Many Tax Forms Are Changing!
IRS unveiled many new draft forms this month. Although these forms are not final, several are worth reviewing.
Although opinions about tax reform vary among tax practitioners, there is one 2018 change that was nearly universally chided. The 2018 Form 1040—while created to showcase a new, “simplified” approach to individual income tax returns—actually led to more attachments, a more cumbersome review process, and numerous tax practitioner complaints.
It appears IRS listened (and likely had its own struggles with the form), revealing this month a draft 2019 Form 1040 restoring many features from the past. Even so, the draft is a composite of old and new. We’ll still have numbered schedules and the two pages don’t quite fill the page. And notice:
- There’s no question about healthcare because the shared responsibility payment is -0- in 2019.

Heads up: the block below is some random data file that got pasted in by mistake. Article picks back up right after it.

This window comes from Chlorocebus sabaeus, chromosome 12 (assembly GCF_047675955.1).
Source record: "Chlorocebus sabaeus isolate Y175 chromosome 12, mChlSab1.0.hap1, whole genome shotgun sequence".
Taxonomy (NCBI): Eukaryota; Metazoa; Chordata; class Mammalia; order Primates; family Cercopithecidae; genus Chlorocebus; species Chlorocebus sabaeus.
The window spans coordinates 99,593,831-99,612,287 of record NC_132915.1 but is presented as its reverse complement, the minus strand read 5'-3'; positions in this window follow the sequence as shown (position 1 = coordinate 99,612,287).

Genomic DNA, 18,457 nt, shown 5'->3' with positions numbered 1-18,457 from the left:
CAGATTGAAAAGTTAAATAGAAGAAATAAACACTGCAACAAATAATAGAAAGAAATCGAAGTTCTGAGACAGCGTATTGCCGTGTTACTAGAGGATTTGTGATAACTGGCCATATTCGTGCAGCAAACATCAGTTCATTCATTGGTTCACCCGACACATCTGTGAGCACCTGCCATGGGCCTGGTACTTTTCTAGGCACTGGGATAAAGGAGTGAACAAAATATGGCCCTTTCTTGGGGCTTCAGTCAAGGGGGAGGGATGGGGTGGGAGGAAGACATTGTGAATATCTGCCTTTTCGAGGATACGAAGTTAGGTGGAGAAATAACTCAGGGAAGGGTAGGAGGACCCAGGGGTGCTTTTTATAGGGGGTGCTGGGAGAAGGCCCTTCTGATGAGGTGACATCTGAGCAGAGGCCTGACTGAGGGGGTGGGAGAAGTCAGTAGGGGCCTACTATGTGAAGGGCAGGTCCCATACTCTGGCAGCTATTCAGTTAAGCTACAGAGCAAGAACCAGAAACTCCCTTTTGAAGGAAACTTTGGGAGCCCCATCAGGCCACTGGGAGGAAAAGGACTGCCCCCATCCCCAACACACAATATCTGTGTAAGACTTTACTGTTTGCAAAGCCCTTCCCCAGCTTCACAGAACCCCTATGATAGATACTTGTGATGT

- The Qualified Business Income deduction requires a new Form 8995 or 8995-A to be attached.
- The signature lines have returned to the back, where the bottom-line numbers are reported.
New Forms for Qualified Business Income
Schedule A is for Specified Service Trades or Businesses
Schedule B is for Aggregation of Business Operations
Schedule C is for Loss Netting and Carryforward
Schedule D provides Special Rules for Patrons of Agricultural or Horticultural Cooperatives
Separate Form for Nonemployee Compensation
On July 24, 2019, IRS published a draft 2020 Form 1099-NEC, a new form that would again remove nonemployee compensation from the 1099-MISC. As it currently stands, 1099-MISC with Box 7 non-employee compensation must be submitted by January 31, 2020, but other 1099-MISC forms are due March 31, 2020 (if filed electronically). A separate form would presumably make these filings more efficient.
Once proposed regulations were issued for cooperatives and their patrons, IRS went to work to create a 2020 draft Form 1099-PATR, incorporating the new reporting requirements under the rules. The new form was revealed on August 1.
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